Timing of Noncardiac Surgery Following Percutaneous Coronary Intervention

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This study matched patients with known ischemic heart disease with a control group without disease.
This study matched patients with known ischemic heart disease with a control group without disease.

Although current US and European guidelines recommend delaying surgery in patients for 6 to 12 months after drug-eluting stent percutaneous coronary intervention (DES-PCI), a new study published in the Journal of the American College of Cardiology suggests surgery might be performed earlier without increased risk.1

Researchers in Aarhus, Denmark, collected data on 22,590 patients who underwent DES-PCI between 2005 and 2012. A total of 4303 patients were compared with a control group (n=20,232) without previous ischemic heart disease who underwent similar surgical procedures. Both first-generation DES and second-generation DES were used. Myocardial infarction, cardiac death, and all-cause mortality were assessed 30 days after surgery.

As the authors noted, patients implanted with earlier generations of DES are given dual antiplatelet therapy for 6 to 12 months to reduce stent thrombosis risk. A systematic review2 found that approximately 4% to 15% of patients who undergo PCI with DES require surgery within 12 months after stent implantation, and the risk for adverse cardiac events may be increased if performed before 6 months have passed.

More than 5000 patients (23%) of the 22,590 treated with DES-PCI underwent surgery within 12 months, excluding 430 who received oral anticoagulation therapy. These patients were matched with patients without ischemic heart disease.

Patients treated with DES-PCI who underwent surgery had an increased risk for myocardial infarction (1.6% vs 0.2%; odds ratio [OR], 4.82; 95% confidence interval [CI], 3.25-7.16) and cardiac death (1.0% vs 0.2%; OR, 5.87; 95% CI, 3.60-9.58). However, they were not at an increased risk for all-cause mortality (3.1% vs 2.7%; OR, 1.12; 95% CI, 0.91-1.38).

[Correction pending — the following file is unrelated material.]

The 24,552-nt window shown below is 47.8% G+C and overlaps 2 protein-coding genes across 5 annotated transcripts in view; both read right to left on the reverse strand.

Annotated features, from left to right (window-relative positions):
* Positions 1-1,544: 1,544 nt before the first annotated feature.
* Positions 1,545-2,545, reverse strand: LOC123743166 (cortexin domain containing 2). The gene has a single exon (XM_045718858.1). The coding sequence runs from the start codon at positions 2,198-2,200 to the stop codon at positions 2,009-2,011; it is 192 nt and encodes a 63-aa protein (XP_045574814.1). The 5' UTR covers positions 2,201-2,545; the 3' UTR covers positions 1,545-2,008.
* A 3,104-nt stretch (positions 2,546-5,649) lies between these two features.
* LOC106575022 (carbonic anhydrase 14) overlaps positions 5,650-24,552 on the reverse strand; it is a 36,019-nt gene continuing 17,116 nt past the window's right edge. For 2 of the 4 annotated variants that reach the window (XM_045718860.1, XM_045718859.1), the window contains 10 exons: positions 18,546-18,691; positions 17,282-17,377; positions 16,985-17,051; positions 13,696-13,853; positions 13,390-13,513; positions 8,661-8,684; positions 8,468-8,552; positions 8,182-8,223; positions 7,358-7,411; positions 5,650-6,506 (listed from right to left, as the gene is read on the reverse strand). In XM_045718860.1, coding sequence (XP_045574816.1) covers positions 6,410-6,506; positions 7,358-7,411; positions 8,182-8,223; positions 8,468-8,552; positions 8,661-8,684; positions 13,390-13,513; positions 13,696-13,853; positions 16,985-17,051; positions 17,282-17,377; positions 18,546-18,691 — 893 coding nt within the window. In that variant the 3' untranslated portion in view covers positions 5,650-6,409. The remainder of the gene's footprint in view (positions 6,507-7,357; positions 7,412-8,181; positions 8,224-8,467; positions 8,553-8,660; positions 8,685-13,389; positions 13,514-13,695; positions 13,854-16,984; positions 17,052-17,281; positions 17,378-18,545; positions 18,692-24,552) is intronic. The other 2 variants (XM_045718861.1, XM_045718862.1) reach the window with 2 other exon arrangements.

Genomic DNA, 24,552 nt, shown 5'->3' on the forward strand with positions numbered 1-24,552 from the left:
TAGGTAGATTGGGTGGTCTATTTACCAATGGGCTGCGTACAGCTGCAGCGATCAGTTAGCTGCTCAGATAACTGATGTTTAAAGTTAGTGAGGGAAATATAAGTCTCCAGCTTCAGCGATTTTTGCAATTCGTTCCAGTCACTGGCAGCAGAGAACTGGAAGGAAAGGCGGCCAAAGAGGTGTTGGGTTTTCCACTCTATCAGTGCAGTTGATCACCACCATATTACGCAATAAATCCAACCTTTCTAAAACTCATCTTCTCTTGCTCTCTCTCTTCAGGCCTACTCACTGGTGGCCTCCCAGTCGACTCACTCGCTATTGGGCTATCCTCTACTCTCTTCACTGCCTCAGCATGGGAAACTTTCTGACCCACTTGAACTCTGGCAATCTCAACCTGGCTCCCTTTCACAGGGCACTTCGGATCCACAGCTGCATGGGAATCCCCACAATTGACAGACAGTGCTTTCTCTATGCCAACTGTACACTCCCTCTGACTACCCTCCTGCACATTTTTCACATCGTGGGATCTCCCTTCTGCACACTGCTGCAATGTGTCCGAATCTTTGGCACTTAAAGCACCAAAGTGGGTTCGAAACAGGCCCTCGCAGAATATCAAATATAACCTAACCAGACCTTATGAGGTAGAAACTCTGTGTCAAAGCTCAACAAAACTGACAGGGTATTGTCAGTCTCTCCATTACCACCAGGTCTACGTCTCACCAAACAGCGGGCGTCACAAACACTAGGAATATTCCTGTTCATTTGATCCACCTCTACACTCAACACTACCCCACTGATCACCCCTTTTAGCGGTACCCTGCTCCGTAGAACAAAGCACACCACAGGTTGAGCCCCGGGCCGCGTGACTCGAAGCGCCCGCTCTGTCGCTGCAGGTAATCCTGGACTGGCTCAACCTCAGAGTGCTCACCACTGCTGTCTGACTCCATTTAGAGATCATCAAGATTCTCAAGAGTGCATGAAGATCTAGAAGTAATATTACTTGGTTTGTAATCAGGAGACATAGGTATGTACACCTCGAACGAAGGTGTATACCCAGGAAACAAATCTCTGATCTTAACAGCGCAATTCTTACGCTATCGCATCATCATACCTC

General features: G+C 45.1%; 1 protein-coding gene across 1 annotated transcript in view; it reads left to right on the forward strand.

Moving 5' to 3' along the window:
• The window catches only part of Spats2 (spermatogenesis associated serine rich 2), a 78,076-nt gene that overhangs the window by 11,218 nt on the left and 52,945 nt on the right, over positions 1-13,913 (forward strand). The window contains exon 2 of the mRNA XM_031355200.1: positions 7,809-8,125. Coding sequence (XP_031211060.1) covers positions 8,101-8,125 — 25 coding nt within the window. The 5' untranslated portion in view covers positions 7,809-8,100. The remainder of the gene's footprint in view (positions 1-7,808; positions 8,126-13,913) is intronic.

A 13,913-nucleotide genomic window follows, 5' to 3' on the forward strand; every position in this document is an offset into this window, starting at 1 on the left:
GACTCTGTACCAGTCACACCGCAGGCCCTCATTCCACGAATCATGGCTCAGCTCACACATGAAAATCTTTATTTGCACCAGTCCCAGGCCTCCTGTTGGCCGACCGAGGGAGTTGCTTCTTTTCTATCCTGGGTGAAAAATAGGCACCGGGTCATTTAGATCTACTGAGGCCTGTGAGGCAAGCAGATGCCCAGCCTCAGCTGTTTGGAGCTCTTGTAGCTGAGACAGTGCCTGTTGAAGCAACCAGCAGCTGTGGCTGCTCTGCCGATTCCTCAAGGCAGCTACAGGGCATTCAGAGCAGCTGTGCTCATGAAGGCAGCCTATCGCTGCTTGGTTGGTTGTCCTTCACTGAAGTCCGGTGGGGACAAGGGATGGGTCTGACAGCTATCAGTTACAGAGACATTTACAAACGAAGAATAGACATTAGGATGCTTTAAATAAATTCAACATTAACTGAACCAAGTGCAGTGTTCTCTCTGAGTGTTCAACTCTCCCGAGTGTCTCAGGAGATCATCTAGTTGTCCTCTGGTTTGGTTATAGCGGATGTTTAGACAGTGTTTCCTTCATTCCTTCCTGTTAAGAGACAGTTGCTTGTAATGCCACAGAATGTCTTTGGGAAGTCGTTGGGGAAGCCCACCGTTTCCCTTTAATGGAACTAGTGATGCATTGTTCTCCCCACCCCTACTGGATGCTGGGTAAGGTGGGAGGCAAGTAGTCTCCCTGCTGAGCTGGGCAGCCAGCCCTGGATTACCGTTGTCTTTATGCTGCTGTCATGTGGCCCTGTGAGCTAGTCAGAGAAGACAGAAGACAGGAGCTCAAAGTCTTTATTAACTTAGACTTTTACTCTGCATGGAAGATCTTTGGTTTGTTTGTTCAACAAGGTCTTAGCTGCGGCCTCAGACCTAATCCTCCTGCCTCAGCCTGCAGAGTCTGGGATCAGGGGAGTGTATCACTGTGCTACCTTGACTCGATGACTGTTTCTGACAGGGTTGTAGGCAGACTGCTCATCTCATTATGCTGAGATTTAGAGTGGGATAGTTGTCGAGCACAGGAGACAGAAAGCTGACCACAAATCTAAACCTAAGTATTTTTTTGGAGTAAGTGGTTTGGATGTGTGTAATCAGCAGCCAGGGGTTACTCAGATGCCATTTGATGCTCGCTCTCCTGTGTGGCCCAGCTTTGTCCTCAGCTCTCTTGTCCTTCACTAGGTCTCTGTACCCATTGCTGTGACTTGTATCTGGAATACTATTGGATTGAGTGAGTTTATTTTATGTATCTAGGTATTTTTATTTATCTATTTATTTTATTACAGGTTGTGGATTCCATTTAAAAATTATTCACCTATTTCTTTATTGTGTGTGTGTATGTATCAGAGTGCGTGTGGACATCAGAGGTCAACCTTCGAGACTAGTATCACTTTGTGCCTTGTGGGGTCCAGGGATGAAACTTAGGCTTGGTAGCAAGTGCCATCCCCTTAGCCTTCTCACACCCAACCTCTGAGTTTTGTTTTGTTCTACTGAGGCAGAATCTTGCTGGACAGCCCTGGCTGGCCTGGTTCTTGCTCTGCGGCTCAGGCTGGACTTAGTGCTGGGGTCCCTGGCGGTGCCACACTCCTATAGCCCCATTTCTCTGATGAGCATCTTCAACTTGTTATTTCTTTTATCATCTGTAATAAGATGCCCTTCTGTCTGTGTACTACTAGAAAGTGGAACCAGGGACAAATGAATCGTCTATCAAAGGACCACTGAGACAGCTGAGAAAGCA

Between the DES-PCI patients and those without ischemic heart disease, there were several differences in drug therapy, including statins, beta-blockers, nitrates, proton pump inhibitors, P2Y12 inhibitors, and aspirin. In addition, 76.9% of patients treated with DES-PCI had at least 1 comorbidity (as assessed by the Charlson Comorbidity Index) compared with only 27.6% of patients without ischemic heart disease.

There were more surgeries performed within the first 3 months after PCI (34%) than at the >3- to 6-month (25%), the >6- to 9-month (21%), or the >9- to 12-month (20%) marks. In particular, surgery within the first month after DES-PCI was associated with a significantly increased risk for all events, but after the first month, no significant differences were seen compared with surgery at the >9- to 12-month mark.

Surgery timing (≤1 month vs >1-12 months), emergency surgery (acute vs elective), and acute coronary syndrome as an indication for DES-PCI, peripheral artery disease, and renal disease were factors associated with the highest risk for events.

"The increased risk was only present within the first month after DES-PCI, suggesting that surgery might be undertaken earlier than currently recommended," the authors concluded.

More studies are still needed to determine the best course of antithrombotic therapy in patients who undergo noncardiac surgery within the first year after DES implantation.

Study Limitations

  • The study was retrospective in nature.
  • Information on surgery timing may have been "affected by confounding by indication because the use of [dual antiplatelet therapy] might have led to delay or even cancellation" of surgery.
  • No data available on antithrombotic therapy management.
  • High rate of adverse events within the first month may suggest that the concomitant therapy with antiplatelet therapy "unmasked malignant conditions or that the PCI-related hospitalization revealed conditions that led to accelerated surgical procedures."
  • Higher rate of cardiac death classifications among patients with known ischemic heart disease, which may have been caused by too many deaths classified as cardiac-related among DES-PCI patients, too few classified among those without ischemic heart disease, or a combination of factors.

Dr Egholm has received speaker honorarium from Bayer. Dr Kristensen has received a senior research grant from the Novo-Nordisk Foundation. Dr Thim has received an educational grant from St. Jude Medical and a travel grant from Biosensors. Dr Bøtker is a member of the AstraZeneca and Novo Nordisk advisory boards.

References

  1. Egholm G, Kristensen SD, Thim T, et al. Risk associated with surgery within 12 months after coronary drug-eluting stent implantation. J Am Coll Cardiol. 2016;68:2622-2632. doi: 10.1016/j.jacc.2016.09.967.
  2. Hollis RH, Graham LA, Richman JS, et al. Adverse cardiac events in patients with coronary stents undergoing noncardiac surgery: a systematic review. Am J Surg. 2012;204:494-501. doi: 10.1016/j.amjsurg.2012.04.008
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